Mantan Moreland

Was a famous comedian
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Mantan Moreland was the first African-American from Monroe to appear in Movies.


Mantan Moreland was born in Monroe, La on September 3, 1902. He lived in Monroe in his early years. According to local legend, he ran away from home and joined a traveling show, attracted to the clowns and comedians.

By the late 1920s, he had made his way through vaudeville, working with various shows and revues, performing on Broadway and touring Europe.
Initially, Moreland appeared in low-budget "race movies" aimed at African-American audiences, but as his comedic talents came to be recognized, he received roles in larger productions.

Monogram Pictures signed Moreland to appear opposite Frankie Darro in the studio's popular action pictures. Moreland, with his bulging eyes and cackling laugh, quickly became a favorite supporting player in Hollywood movies. He is perhaps best known for his role as chauffeur Birmingham Brown in Monogram's Charlie Chan series. At the height of his career, Moreland received steady work from major film studios, as well as from independent producers who starred Moreland in low-budget, all-black-cast comedies.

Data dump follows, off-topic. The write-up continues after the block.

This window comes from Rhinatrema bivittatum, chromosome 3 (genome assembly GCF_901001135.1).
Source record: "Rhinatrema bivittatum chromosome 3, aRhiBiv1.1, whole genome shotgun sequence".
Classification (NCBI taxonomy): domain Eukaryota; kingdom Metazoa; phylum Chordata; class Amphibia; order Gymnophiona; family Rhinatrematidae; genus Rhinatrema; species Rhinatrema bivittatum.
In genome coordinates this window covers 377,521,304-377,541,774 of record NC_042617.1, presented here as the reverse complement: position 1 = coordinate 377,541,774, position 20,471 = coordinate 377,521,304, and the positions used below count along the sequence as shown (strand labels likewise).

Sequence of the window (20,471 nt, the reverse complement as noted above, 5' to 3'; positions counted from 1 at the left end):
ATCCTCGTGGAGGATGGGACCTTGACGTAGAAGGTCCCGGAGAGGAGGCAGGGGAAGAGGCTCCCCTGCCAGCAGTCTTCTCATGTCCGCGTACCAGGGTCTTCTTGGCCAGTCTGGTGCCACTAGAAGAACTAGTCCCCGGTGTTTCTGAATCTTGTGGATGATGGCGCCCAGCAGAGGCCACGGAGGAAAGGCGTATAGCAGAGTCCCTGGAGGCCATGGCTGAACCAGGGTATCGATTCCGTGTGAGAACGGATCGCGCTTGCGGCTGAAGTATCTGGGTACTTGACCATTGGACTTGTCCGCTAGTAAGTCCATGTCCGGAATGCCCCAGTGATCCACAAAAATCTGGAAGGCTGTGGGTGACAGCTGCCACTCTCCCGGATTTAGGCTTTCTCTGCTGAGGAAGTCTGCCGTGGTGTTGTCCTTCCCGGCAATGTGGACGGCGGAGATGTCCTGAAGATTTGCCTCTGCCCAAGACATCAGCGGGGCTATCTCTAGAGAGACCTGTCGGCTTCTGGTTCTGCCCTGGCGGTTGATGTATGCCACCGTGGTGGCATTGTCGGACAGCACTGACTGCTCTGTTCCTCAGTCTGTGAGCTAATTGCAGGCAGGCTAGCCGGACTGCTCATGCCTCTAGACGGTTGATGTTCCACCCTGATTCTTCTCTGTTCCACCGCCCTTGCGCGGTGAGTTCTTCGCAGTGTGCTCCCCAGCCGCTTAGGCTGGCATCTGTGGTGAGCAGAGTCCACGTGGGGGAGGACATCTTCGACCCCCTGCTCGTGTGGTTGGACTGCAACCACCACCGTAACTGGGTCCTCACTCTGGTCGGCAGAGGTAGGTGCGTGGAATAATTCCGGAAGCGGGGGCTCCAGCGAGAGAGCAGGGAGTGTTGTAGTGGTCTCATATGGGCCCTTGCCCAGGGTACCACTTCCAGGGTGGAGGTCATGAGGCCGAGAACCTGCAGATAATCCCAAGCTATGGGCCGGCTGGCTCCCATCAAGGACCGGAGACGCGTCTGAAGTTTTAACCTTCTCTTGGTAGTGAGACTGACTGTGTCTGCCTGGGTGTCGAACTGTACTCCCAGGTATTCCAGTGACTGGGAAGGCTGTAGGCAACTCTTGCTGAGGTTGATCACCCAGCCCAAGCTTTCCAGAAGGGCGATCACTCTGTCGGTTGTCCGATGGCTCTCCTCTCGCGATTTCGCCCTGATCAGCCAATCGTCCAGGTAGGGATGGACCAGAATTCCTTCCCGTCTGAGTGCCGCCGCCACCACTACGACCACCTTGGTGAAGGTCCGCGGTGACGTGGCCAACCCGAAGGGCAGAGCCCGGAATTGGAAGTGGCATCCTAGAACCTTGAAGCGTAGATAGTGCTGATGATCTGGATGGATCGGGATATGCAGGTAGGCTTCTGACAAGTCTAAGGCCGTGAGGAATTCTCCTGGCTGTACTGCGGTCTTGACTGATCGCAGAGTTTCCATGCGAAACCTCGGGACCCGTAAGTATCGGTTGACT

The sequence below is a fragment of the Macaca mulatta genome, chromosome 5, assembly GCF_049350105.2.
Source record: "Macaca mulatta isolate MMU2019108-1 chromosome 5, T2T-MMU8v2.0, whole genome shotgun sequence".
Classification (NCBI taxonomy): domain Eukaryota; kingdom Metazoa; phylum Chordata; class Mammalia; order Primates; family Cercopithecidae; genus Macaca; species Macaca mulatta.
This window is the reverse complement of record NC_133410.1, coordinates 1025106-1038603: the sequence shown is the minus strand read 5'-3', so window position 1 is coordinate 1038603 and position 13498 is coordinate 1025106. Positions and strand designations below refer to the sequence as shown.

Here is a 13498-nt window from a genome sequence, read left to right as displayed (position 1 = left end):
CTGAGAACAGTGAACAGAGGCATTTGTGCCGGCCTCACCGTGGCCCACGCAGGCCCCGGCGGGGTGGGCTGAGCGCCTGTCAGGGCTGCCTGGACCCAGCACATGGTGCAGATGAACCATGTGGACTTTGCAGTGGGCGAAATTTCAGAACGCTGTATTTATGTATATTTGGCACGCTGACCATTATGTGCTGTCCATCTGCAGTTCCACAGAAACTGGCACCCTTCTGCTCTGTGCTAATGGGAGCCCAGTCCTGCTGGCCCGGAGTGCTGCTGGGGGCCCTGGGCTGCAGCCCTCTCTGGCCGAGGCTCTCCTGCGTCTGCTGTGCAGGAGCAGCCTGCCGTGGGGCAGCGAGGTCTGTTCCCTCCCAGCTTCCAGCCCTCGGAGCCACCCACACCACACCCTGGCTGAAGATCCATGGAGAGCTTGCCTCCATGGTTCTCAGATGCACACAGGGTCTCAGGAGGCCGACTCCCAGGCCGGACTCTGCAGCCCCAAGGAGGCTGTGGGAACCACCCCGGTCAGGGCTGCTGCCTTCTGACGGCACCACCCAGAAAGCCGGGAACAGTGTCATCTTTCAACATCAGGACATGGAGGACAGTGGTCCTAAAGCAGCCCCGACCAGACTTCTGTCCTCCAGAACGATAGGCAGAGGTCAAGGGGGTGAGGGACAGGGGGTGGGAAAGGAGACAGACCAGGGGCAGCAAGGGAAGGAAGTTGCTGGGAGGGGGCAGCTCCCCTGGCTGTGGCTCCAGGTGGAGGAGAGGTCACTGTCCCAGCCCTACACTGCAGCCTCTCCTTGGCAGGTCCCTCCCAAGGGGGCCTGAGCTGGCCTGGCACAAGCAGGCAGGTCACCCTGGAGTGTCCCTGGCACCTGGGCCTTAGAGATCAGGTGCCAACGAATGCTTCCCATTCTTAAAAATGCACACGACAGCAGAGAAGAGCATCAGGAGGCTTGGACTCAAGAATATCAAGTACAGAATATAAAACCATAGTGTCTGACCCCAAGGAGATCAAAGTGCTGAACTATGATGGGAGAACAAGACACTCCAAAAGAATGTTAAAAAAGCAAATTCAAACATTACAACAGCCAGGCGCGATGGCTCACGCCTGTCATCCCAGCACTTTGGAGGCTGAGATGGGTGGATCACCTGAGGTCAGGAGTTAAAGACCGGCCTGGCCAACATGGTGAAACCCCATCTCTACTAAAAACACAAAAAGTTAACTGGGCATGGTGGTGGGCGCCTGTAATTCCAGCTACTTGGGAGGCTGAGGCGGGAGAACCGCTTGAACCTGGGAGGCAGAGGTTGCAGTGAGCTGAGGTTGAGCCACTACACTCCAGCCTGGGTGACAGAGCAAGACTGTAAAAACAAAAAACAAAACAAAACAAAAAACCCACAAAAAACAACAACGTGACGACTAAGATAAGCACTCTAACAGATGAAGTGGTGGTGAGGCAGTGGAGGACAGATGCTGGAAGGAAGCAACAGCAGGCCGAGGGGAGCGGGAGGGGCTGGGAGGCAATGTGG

Mo
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Mantan Moreland
reland became the mentor some African-American youth who also aspired to the comediclife, among them was a young Freddy "Bootie Jim" Jones who would later launch a career of his own.


Moreland also toured America in vaudeville, making personal appearances in the nation's movie theaters. His straight man was Ben Carter, and they developed an excellent rapport and impeccable timing. Their "incomplete sentence" routines can be seen in two Charlie Chan pictures, The Scarlet Clue and Dark Alibi.


Moreland was offered fewer roles in the 1950s, when filmmakers reportedly began to reassess roles given to black actors. He was briefly considered as apossible addition to the Three Stooges when Shemp Howard died in 1955.

Moreland returned to the stage and appeared in two all-black variety films in 1955, with Nipsey Russell standing in for Ben Carter as his straight man.

Moreland's last featured role was in the 1968 darkly humorous horror film Spider Baby, which was patterned after Universal's thrillers of the 1940s. After suffering a stroke in the early 1960s, Moreland took on a few minor comedic roles, working with the likes of Bill Cosby, Moms Mabley and Carl Reiner.

Moreland died on September 28, 1973 of a cerebral hemorrhage in Hollywood.